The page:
Forest Park was dedicated at a large public ceremony on June 24, 1876 — the year the nation celebrated its centennial anniversary. Ulysses S. Grant was President and, on the same afternoon, General George Armstrong Custer was massing his troops to attack Sitting Bull and the Sioux nation near a small Montana stream called the Little Big Horn.
The 1874 survey by Julius Pitzman showed that Forest Park consisted of 1,371.75 acres, and today it is still one of the largest urban parks in the country, approximately 500 acres larger than New York’s Central Park.
Maximillian G. Kern, Forest Park superintendent and landscape gardener, designed the Park’s original plan. Kern also designed Lafayette Park and parks at the Compton Hill and Chain of Rocks Reservoirs.
MEET ME AT THE FAIR
The Louisiana Purchase Exposition (the 1904 St. Louis World’s Fair) used the western half of Forest Park.
A wrought iron fence ran through the middle of Forest Park, enclosing the fairgrounds. It bisected the Park from north to south, roughly on a line parallel with DeBaliviere Boulevard.
Of the 15 main palaces built for the Fair, only the Cass Gilbert-designed Palace of Fine Arts (Saint Louis Art Museum) was constructed as a permanent building. The others were built of plaster of Paris mixed with fibers, a material called “staff.”
The River Des Peres was temporarily placed underground in a wooden channel for the Fair. Later, a 1923 bond issue funded the project that took the river underground permanently. A man-made river was installed in the Park as part of the Forest Park master plan.
FOREST PARK TODAY
More than 12 million visitors a year use Forest Park.
An estimated half million people attend special events, such as the Great Forest Park Balloon Race, each year and an additional half million patronize The Muny.
Within Park boundaries there is a primary forest, a secondary successional forest, and several fragile ecosystems.
There are approximately 18,000 trees in Forest Park.
For more detailed history and memories of the park, click here. (pdf)
FOREST PARK MASTER PLAN
Decades of deferred maintenance led to the deterioration of Forest Park. The City of St. Louis undertook a master planning process for the Park’s restoration in 1993. Co-chaired by Parks Director Gary Bess and Forest Park Forever board member Kathryn Nelson, the plan took two years of public meetings. In 1995, the City of St. Louis adopted the plan to integrate the Park’s natural and man-made systems into a cohesive and mutually beneficial ecosystem. The goal of the plan was “to create a total park experience through a variety of natural, cultural, educational, and recreational facilities, opportunities, and amenities. “the City invited Forest Park Forever to play a partnership role in the implementation of the plan. $94 million was raised in public and private dollars for the Park’s first phase of restoration, which included:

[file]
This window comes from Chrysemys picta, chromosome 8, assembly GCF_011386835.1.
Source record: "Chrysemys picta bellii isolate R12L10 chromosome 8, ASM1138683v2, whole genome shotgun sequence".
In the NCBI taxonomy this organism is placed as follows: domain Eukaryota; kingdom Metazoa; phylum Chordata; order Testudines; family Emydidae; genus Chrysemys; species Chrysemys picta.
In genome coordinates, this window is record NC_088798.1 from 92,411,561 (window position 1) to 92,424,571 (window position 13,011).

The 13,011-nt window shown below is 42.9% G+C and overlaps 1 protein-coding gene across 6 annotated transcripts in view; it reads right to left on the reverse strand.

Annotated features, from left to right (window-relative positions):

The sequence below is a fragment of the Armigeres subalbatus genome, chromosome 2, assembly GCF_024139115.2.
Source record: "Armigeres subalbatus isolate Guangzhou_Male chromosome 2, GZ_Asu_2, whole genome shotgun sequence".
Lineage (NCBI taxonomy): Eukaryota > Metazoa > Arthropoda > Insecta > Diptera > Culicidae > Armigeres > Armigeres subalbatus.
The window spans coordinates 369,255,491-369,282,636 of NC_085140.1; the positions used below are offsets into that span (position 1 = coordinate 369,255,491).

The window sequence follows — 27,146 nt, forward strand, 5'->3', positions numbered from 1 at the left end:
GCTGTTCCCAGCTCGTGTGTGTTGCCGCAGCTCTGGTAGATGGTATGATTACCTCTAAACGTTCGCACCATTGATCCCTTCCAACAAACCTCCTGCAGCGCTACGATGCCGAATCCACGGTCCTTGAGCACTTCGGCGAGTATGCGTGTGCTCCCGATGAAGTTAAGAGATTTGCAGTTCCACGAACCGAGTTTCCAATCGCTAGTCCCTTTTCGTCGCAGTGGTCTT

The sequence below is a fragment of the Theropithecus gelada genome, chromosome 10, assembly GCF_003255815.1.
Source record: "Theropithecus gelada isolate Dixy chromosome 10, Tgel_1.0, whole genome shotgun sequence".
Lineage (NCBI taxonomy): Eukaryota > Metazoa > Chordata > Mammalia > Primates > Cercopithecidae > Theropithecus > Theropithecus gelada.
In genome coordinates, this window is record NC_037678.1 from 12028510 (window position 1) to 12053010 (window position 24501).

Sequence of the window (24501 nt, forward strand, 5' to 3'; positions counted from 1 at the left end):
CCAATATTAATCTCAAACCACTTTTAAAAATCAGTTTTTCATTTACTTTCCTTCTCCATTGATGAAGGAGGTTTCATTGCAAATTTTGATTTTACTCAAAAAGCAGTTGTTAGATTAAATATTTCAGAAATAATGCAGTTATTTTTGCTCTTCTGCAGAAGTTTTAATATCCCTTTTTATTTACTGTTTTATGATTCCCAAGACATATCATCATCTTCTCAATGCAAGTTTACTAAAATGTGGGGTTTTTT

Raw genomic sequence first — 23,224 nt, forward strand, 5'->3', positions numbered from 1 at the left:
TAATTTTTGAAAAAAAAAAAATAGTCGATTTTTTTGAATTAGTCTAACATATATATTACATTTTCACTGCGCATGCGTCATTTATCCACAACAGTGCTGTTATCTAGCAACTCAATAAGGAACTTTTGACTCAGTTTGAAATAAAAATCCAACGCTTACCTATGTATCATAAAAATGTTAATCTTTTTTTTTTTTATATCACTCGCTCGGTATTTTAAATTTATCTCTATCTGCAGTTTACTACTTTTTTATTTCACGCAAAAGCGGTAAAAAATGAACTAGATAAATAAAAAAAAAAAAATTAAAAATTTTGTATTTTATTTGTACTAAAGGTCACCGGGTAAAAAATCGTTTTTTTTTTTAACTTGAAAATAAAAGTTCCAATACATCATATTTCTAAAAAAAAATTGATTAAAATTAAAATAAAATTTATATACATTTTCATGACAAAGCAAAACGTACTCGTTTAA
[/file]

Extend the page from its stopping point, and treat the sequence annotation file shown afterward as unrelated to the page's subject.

Water: Transformation of the Park’s lakes and lagoons into a “river-like” system which promotes better water quality, less flooding, and a self-sustaining Park environment.
Nature: Restoration and preservation of the Park’s forests, meadows, prairies, savannas, and other wildlife habitats, to ensure an ecologically sound natural system that can be enjoyed by all Park users.
History: A renewed emphasis on the historic prominence and grandeur of the Park’s central gathering place, the Emerson Grand Basin.
Infrastructure: Repair and modernization of the Park’s sewers, roads, curbs, and other infrastructure.
Culture: Reaffirmation of the Park as home to many of the region’s leading cultural institutions.
Education: Expansion of educational and youth programs, events, visitor services, and outreach activities.
Access: Improved access and circulation into and within the Park.
Recreation: Improvement of the Park’s ball fields, golf courses, tennis courts, and other active recreational facilities.
Maintenance: Establishment of an ongoing public/private partnership to oversee improvements in the Park and ensure that the glory, once restored, remains untarnished — forever.